The listening place by Gordon Atkinson An 18th-century painting of a Quaker meeting hangs in the Boston Museum of Fine Arts. In it a figure, perhaps George Fox himself, stands speaking with such passion that his hand is clutching his breast. Around him are gathered members of the Society of Friends. A woman sits with her chin in her hand. A man's finger is laid alongside his cheek. Another man's hands are atop his cane with his chin resting on them. These people are listening with all their hearts, souls and minds. Even their bodies are bent to the task of listening. The painting captures something wonderful that I have found at Quaker meetings.
These people know how to listen.
Last summer my wife and I attended our first Quaker meeting. The worship was 60 minutes of thoughtful silence. A young woman broke the silence and spoke briefly. There was a gentle shift of attention to her and away from individual thoughts and prayers. People shifted in their seats and assumed various listening postures. One man intertwined his hands, leaving his index fingers erect like a church steeple. He tapped them thoughtfully against his lips. An elderly man inclined his good ear toward the speaker. Across the room a woman was knitting. Now and then she would halt her work and turn her face to the woman speaking. Then she would nod carefully and turn back to her knitting. I recognized in the Quakers the unmistakable signs of practiced active listening.
When the woman was finished with what she had to say, she sat down. There was a moment or two where I felt her words still alive in the room, still being considered. And then the Friends shifted back to their individual thoughts, prayers and meditations.
It was a fascinating and wonderful thing to experience. What impressed me most was the peaceful nature of it. There was a complete absence of anxiety in the room. In my own church experience—in the rare opportunities that laypeople have to speak in worship—there seems to be an unspoken concern that the person is somehow speaking for the community. If the person speaking says something that is theologically suspect or in any way threatens the existing traditions of the church, some in the congregation become defensive and angry. Anxiety levels rise. After the service people will talk about the rightness or wrongness of what was said. The person who was speaking may have no power to effect change in the community, but somehow the congregation is still threatened and upset.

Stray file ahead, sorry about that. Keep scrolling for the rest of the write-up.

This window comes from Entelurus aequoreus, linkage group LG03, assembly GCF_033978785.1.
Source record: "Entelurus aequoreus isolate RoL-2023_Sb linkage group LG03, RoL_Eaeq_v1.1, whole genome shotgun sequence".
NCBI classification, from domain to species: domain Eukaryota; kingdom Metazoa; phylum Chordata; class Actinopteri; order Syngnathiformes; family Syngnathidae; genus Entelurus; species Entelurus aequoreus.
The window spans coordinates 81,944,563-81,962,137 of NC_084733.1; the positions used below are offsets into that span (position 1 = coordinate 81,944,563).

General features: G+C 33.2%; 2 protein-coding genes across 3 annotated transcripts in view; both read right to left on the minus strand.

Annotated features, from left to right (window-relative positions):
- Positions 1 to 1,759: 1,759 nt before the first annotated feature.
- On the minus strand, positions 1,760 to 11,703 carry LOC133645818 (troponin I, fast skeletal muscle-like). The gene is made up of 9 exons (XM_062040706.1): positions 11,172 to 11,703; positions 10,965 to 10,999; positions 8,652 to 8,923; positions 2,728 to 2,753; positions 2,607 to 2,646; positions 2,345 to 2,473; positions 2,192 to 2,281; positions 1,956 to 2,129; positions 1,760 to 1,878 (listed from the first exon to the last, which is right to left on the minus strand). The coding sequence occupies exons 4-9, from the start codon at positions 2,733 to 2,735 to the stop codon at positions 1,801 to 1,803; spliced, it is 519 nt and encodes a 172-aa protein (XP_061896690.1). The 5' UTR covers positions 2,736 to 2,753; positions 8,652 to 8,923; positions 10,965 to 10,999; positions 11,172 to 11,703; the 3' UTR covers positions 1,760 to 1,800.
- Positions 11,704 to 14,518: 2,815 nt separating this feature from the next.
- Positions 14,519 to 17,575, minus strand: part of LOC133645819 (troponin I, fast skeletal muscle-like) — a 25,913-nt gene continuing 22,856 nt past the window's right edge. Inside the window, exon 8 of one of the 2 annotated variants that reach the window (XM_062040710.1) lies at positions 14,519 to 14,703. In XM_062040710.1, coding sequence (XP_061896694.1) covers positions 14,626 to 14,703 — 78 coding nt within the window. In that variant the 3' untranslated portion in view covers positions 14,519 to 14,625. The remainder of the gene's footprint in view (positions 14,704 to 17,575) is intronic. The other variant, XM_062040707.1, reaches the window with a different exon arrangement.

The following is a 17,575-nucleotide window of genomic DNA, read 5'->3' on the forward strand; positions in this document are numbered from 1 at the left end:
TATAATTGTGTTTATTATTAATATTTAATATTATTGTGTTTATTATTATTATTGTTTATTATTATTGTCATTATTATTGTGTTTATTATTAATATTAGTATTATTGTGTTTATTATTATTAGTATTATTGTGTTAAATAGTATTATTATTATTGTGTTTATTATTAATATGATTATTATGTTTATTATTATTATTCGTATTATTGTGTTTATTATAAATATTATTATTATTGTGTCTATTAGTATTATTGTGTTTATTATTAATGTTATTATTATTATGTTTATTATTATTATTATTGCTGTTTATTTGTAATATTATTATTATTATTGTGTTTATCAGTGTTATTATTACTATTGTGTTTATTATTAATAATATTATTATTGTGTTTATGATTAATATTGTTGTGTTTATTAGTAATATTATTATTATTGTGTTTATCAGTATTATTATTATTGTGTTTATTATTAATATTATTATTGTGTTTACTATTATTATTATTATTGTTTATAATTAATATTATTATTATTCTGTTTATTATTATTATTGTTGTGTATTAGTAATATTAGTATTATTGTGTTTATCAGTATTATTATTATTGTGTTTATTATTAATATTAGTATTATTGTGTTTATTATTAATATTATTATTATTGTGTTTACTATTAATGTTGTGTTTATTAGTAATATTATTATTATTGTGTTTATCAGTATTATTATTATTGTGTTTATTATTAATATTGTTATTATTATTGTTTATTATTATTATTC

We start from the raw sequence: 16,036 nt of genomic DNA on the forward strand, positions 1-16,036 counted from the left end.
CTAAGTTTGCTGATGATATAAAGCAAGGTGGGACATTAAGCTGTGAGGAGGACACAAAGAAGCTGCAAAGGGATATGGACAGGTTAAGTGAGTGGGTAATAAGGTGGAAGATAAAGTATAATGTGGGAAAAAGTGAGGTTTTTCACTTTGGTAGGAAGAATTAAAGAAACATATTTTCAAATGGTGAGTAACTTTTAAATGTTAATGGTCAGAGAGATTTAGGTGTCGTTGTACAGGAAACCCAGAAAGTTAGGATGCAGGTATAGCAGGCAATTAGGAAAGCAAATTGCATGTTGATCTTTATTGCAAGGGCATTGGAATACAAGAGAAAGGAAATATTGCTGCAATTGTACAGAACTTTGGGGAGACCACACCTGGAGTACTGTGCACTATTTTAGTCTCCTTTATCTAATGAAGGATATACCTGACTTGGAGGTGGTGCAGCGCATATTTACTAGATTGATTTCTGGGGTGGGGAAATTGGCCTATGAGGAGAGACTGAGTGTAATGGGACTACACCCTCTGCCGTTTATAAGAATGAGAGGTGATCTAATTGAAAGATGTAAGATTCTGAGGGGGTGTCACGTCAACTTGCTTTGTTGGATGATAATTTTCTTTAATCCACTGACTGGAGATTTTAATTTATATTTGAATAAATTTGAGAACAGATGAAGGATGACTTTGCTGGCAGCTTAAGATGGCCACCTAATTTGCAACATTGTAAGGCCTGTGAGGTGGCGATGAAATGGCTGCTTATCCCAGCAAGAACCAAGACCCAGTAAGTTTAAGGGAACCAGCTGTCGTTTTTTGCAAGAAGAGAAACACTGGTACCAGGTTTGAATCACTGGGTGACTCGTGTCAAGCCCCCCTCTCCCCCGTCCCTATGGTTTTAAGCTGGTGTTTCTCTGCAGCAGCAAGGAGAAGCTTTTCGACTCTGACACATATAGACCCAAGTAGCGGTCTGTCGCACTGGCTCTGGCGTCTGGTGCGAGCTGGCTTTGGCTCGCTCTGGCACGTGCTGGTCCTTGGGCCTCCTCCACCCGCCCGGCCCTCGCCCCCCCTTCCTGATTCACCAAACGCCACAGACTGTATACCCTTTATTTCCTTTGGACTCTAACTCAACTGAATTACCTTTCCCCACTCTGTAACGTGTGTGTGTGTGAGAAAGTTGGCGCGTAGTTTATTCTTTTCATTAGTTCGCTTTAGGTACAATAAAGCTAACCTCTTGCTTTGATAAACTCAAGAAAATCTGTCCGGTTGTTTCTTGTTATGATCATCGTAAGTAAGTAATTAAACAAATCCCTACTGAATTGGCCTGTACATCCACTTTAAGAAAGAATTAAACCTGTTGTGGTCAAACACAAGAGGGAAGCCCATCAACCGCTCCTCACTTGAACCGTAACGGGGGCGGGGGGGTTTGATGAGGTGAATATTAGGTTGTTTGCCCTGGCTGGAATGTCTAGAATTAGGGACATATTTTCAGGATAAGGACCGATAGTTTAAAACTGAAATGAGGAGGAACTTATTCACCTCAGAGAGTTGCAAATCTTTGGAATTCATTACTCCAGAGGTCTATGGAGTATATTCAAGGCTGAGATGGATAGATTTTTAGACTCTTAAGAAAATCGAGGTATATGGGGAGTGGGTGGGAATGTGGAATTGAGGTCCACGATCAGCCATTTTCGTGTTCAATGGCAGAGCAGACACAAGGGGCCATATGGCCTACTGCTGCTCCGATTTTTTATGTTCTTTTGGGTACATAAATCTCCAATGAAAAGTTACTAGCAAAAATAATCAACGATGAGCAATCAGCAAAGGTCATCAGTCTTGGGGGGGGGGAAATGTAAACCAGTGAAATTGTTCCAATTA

When the woman at the Quaker meeting first began to speak, I was aware that I became tense. I disengaged somewhat and looked to see how others were reacting to her words. My life as a minister has programmed me to do this. But I saw no fears or concerns on the faces of the Friends. An elderly man next to me, a leader in this particular Quaker meeting, stared peacefully ahead as she spoke. He nodded occasionally, indicating that he understood her. He seemed at peace with her words. More than that, he seemed at peace with her perspective on life and faith as a young woman.